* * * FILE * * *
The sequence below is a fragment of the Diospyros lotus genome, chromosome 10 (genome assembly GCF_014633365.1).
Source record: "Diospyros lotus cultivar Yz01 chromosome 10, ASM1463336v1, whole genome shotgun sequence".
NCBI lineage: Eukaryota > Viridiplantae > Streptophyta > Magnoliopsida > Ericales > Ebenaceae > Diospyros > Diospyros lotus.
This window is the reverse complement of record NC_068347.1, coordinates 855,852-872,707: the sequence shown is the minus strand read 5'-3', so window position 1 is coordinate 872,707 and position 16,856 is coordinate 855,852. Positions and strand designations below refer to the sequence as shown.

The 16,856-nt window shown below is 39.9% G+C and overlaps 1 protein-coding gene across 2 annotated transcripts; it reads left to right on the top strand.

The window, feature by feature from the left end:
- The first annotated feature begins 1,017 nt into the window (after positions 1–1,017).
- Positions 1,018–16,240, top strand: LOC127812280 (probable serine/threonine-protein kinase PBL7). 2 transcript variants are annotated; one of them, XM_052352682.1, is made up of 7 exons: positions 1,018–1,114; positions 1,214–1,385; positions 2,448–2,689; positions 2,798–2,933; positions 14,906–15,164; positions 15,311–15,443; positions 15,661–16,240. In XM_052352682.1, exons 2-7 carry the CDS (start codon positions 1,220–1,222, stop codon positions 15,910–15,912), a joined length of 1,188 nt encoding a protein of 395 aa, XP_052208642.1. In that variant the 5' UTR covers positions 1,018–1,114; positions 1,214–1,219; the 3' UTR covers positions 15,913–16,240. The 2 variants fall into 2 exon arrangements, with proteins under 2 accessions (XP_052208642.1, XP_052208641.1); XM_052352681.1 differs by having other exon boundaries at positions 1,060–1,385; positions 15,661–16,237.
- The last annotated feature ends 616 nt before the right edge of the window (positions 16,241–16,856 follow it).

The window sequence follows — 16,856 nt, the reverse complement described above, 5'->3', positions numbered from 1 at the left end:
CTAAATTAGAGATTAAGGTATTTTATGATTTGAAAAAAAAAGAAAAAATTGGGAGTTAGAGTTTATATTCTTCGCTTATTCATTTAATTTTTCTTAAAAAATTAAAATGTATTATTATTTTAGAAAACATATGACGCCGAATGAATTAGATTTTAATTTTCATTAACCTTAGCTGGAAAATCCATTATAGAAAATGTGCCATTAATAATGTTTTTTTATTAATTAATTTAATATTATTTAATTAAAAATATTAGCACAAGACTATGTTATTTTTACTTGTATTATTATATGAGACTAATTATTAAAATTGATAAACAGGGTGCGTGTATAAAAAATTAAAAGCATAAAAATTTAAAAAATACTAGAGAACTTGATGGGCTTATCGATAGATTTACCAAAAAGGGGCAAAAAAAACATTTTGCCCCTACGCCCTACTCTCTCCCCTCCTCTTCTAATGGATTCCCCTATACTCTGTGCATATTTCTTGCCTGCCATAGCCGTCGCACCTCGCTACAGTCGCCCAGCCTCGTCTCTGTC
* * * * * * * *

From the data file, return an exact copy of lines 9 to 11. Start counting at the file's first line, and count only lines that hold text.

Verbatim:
- The last annotated feature ends 616 nt before the right edge of the window (positions 16,241–16,856 follow it).

The window sequence follows — 16,856 nt, the reverse complement described above, 5'->3', positions numbered from 1 at the left end:
CTAAATTAGAGATTAAGGTATTTTATGATTTGAAAAAAAAAGAAAAAATTGGGAGTTAGAGTTTATATTCTTCGCTTATTCATTTAATTTTTCTTAAAAAATTAAAATGTATTATTATTTTAGAAAACATATGACGCCGAATGAATTAGATTTTAATTTTCATTAACCTTAGCTGGAAAATCCATTATAGAAAATGTGCCATTAATAATGTTTTTTTATTAATTAATTTAATATTATTTAATTAAAAATATTAGCACAAGACTATGTTATTTTTACTTGTATTATTATATGAGACTAATTATTAAAATTGATAAACAGGGTGCGTGTATAAAAAATTAAAAGCATAAAAATTTAAAAAATACTAGAGAACTTGATGGGCTTATCGATAGATTTACCAAAAAGGGGCAAAAAAAACATTTTGCCCCTACGCCCTACTCTCTCCCCTCCTCTTCTAATGGATTCCCCTATACTCTGTGCATATTTCTTGCCTGCCATAGCCGTCGCACCTCGCTACAGTCGCCCAGCCTCGTCTCTGTC